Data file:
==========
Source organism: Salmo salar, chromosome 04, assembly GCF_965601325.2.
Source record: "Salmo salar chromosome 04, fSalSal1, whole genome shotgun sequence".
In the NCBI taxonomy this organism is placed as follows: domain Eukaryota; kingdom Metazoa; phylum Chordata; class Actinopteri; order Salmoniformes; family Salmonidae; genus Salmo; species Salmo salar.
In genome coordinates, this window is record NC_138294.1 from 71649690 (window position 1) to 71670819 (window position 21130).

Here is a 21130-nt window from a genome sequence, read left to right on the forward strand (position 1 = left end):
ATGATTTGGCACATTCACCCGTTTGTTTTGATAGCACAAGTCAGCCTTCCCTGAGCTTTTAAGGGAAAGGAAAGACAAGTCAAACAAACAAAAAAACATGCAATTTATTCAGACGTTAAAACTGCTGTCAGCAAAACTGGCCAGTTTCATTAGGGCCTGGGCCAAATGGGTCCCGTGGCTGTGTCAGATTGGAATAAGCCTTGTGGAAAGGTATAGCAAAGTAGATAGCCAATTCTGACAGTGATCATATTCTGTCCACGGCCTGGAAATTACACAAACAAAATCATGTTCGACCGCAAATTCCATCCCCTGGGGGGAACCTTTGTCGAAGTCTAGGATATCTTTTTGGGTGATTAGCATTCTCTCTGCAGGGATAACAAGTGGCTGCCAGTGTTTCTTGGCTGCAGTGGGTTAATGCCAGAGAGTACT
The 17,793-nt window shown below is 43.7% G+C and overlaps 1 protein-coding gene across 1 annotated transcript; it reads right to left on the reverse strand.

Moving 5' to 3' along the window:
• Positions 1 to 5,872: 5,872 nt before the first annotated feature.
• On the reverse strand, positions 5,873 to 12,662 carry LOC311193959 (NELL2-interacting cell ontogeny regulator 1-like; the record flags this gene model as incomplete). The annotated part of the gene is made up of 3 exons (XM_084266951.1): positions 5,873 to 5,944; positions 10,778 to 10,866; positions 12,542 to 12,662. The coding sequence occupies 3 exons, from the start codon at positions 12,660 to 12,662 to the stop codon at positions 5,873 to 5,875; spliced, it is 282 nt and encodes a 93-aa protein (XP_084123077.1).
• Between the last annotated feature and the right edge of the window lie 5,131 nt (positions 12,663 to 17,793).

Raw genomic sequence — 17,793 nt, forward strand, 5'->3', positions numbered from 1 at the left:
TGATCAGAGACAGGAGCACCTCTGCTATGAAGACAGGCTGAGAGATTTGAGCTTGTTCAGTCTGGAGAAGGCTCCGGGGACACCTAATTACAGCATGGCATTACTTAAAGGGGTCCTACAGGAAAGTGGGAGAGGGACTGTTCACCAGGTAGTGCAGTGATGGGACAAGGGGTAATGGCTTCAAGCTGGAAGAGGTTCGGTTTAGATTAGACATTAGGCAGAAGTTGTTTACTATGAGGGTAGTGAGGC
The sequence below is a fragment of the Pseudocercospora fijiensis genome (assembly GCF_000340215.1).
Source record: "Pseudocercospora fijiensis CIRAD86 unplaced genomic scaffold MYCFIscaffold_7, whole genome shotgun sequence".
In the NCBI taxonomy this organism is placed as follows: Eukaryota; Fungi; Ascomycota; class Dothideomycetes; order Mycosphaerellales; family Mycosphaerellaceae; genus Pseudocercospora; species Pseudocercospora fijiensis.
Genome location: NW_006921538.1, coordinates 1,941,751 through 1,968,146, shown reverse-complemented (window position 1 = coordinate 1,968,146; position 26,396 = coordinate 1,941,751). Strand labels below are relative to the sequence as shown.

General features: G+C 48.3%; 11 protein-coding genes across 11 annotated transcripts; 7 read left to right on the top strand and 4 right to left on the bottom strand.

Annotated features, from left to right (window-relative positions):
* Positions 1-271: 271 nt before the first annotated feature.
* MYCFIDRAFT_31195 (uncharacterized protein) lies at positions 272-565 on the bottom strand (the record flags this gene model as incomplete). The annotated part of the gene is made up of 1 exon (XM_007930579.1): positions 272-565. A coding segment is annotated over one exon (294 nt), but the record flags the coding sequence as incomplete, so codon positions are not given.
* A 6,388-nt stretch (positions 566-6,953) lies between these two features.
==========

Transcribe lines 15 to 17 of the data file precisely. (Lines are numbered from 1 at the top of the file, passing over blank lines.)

Source record: "Pseudocercospora fijiensis CIRAD86 unplaced genomic scaffold MYCFIscaffold_7, whole genome shotgun sequence".
In the NCBI taxonomy this organism is placed as follows: Eukaryota; Fungi; Ascomycota; class Dothideomycetes; order Mycosphaerellales; family Mycosphaerellaceae; genus Pseudocercospora; species Pseudocercospora fijiensis.
Genome location: NW_006921538.1, coordinates 1,941,751 through 1,968,146, shown reverse-complemented (window position 1 = coordinate 1,968,146; position 26,396 = coordinate 1,941,751). Strand labels below are relative to the sequence as shown.